Title: The Agency 1: A Spy in the House
Author: Y. S. Lee
Publisher: Candlewick Press
Concepts: poverty, wealth, incentives, jobs, trade, racial and gender discrimination
Review: Orphaned at a young age, Mary had taken to the streets in her attempt to survive. What started out as petty theft turned into housebreaking and even riskier crimes, until she was caught at the age of twelve and sentenced to death. After all, no one in Victorian London had tolerance for such infractions, even those committed by a child. No one, that is, except for the leaders of the Agency, a top secret organization of female spies who educated potential trainees in the school that disguised their identity, Miss Scrimshaw’s Academy for Girls.
Rescued from the gallows by the Agency leaders, Mary spent the next five years in residence until that fateful day when she learned of the school’s secret operation and her own first mission. Assigned a cover that involved working for a rich family as a paid companion for their spoiled daughter, Mary was charged with finding clues pointing to insurance fraud and the smuggling of stolen artifacts from India aboard the father’s merchant ships. Little did Mary realize the extent to which the assignment would place her in a hotbed of danger and deception.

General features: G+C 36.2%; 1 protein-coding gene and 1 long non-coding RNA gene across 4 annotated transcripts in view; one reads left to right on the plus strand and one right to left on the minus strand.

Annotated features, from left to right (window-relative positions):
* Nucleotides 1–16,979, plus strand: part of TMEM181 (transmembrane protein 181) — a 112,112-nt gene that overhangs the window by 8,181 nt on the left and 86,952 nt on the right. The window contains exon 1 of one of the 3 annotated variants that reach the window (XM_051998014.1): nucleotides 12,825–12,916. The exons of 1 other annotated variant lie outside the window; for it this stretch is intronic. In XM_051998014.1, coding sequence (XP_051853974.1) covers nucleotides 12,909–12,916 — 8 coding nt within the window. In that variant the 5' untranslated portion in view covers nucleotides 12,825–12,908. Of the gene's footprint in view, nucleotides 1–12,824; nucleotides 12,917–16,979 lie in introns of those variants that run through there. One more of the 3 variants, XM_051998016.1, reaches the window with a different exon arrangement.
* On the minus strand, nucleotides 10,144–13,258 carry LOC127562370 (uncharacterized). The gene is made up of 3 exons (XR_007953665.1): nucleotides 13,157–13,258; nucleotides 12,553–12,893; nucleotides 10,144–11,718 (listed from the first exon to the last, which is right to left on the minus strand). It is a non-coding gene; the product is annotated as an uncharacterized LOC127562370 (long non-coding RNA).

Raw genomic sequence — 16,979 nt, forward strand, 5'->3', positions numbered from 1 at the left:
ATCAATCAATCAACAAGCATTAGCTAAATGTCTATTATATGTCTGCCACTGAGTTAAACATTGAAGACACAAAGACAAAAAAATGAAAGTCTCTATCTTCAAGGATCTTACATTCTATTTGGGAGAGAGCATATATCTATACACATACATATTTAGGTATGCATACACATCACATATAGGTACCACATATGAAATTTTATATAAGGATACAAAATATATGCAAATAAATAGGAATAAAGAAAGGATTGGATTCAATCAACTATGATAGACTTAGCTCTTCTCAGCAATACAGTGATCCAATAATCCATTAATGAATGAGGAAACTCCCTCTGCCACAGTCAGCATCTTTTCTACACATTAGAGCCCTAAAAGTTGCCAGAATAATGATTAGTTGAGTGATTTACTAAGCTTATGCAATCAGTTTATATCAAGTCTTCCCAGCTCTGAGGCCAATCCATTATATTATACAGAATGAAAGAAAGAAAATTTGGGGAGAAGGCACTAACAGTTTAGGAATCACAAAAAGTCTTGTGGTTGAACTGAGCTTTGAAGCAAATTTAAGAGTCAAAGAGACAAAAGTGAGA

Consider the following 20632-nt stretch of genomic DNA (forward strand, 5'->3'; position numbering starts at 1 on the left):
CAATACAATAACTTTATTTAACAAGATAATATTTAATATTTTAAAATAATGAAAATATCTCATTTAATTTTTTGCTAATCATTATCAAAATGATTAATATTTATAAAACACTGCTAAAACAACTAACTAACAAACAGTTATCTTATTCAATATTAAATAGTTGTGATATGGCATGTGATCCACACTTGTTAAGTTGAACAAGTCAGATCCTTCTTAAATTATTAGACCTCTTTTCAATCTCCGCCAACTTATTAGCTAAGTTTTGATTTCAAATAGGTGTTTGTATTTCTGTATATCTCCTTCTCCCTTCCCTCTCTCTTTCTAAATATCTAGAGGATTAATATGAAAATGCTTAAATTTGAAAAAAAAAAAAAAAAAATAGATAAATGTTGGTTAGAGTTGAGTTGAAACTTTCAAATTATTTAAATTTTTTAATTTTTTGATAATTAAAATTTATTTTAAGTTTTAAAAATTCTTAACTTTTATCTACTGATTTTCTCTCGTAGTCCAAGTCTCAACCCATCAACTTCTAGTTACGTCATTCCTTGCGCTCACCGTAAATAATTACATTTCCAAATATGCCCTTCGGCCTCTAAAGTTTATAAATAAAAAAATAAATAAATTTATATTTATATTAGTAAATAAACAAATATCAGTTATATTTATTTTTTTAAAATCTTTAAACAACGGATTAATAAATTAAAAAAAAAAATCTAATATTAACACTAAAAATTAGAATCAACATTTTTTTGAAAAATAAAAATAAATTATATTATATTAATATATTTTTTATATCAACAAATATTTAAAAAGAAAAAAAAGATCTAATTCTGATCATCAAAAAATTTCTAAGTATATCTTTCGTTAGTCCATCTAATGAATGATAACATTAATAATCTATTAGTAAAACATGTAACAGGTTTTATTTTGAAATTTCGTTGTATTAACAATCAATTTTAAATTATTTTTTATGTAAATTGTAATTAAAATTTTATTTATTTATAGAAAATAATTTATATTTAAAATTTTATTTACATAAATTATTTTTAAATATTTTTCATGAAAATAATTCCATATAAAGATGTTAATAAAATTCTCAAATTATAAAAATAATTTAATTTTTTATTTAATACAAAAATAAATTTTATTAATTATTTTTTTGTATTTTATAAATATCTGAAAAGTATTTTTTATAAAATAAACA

Filled with action, intrigue, and even a little romance, this new novel offers readers a smart storyline set in an era when women and girls had few opportunities and almost no rights. The author carefully uses this context, along with the idea that people’s behaviors respond to incentives, to motivate key elements of the richly-satisfying plot.
Review by: Rutgers University Project on Economics and Children